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10 Antitrust 23 (1995-1996)
Mergers with Differentiated Products

handle is hein.journals/antitruma10 and id is 81 raw text is: 

                   A   R   T   I   C   L   E   S   *  A    N   D   *   F   E   A   T   U   R   E   S




Mergers with Differentiated Products


by Carl Shapiro


T he antitrust treatment of hori-
          zontal mergers by the Justice
          Department and the Federal
          Trade Commission is one of
the most well developed and closely scru-
tinized areas of antitrust law. The
enforcement agencies have extraordinary
experience reviewing mergers and the
merger bar is no less sophisticated. From
my perspective as an antitrust economist,
this sophistication permits merger
enforcement to be at the cutting edge
when it comes to incorporating econom-
ic learning into competition policy.
   The 1992 DOJ and FTC Merger
Guidelines have placed important atten-
tion on the unilateral effects of a merg-
er, i.e., the tendency of a horizontal merg-
er to lead to higher prices simply by
virtue of the fact that the merger will
eliminate the direct competition between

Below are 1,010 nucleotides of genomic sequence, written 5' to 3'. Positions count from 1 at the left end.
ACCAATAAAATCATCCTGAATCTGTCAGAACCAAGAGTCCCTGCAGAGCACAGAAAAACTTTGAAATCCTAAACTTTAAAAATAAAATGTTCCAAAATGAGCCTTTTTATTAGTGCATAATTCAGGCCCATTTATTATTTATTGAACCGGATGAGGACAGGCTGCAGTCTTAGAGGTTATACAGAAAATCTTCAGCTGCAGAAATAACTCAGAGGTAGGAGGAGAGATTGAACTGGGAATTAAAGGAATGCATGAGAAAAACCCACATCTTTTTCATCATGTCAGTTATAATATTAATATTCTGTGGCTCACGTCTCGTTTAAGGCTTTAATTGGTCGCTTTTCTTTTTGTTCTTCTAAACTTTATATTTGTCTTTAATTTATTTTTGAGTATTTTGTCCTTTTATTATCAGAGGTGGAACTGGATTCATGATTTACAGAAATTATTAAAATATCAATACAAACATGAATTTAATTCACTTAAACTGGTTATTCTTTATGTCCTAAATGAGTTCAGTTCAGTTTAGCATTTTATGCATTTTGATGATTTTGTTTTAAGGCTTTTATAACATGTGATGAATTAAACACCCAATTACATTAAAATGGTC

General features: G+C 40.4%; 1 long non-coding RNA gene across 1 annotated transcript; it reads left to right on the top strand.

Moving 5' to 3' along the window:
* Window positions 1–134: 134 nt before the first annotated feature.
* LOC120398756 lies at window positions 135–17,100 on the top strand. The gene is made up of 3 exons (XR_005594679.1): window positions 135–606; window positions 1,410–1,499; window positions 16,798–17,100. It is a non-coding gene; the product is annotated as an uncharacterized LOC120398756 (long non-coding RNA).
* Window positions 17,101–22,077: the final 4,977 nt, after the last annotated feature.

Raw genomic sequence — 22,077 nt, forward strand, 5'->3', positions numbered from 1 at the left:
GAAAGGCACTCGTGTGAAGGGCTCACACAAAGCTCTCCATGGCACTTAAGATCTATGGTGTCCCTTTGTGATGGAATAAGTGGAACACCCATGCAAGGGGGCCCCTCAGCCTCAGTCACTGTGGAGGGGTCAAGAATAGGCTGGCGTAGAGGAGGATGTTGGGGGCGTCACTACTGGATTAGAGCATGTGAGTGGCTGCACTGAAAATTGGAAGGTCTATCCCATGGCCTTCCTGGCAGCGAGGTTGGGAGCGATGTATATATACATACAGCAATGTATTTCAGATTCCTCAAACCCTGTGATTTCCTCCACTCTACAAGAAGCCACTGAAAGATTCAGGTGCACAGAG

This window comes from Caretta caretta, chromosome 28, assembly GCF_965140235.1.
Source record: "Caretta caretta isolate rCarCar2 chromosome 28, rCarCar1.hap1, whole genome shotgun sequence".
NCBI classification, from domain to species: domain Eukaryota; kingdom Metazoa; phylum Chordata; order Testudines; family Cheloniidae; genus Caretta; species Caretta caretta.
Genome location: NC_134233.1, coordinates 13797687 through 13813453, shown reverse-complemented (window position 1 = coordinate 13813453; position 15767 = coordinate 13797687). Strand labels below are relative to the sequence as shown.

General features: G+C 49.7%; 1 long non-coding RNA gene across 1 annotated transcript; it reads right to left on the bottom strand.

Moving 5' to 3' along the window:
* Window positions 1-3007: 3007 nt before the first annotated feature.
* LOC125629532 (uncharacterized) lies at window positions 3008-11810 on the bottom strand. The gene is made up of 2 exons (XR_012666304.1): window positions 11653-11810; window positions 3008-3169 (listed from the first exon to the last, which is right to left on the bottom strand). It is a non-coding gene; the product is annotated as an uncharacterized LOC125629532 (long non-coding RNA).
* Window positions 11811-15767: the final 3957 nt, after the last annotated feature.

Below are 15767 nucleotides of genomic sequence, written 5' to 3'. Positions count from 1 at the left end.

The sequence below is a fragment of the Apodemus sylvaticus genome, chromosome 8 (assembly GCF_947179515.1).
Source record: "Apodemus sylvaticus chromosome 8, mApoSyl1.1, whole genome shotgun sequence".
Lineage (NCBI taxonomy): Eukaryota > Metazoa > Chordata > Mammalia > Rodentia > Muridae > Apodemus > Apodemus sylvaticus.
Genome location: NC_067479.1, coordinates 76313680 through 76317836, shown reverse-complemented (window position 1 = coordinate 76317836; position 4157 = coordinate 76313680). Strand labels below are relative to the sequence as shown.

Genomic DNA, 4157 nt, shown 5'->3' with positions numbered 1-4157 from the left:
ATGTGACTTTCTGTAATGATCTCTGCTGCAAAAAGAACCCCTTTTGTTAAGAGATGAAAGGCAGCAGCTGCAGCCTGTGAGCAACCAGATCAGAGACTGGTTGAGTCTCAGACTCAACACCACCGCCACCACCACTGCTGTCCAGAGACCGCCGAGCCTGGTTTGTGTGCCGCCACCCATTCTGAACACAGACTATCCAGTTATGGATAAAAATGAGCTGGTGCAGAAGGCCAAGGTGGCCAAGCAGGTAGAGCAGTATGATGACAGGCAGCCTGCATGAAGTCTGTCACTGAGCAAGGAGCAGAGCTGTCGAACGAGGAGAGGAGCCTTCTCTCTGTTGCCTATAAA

the two merging firms, even if all other
firms in the market continue to compete
independently. Unilateral effects are con-
trasted to coordinated effects, i.e., the
danger that the merger will lead to collu-
sion between the merged entity and its
remaining rivals.
   This article discusses some of the
methods used by the Antitrust Division to
analyze unilateral effects in mergers
involving differentiated products. While
the methods outlined here do not replace
the standard steps of defining markets
and measuring market shares and con-


  Carl Shapiro is the Deputy Assistant
  Attorney General in charge of economics
  at the Antitrust Division, U.S. Department
  of Justice. He is currently on leave from his
  position as the Transamerica Professor of
  Business Strategy at the Haas School of
  Business and Professor of Economics in
  the Economics Department at the
  University of California at Berkeley. Dr
  Shapiro thanks Joseph Kattan, George
  Rozanski, Steve Salop, Greg Werden, and
  Robert Willig for valuable comments on
  this paper


centration, they can significantly supple-
ment those steps.
   To place the topic in context, it is
instructive to compare mergers with
homogeneous products to those involving
differentiated products. For homoge-
neous products, the traditional structural
approach of defining markets and mea-
suring market shares and market concen-
tration has deep roots, along with a rich
empirical tradition linking market struc-
ture to performance. In these markets, it
is both natural and appropriate to count
up each firm's unit or dollar sales, or
capacity, to measure market shares, and
to make inferences about a merger's
effects based on market structure, includ-
ing the HHI of market concentration. The
danger of collusion is surely related to
market concentration (although quanti-
fying this relationship is difficult), and
economists' primary model of non-coop-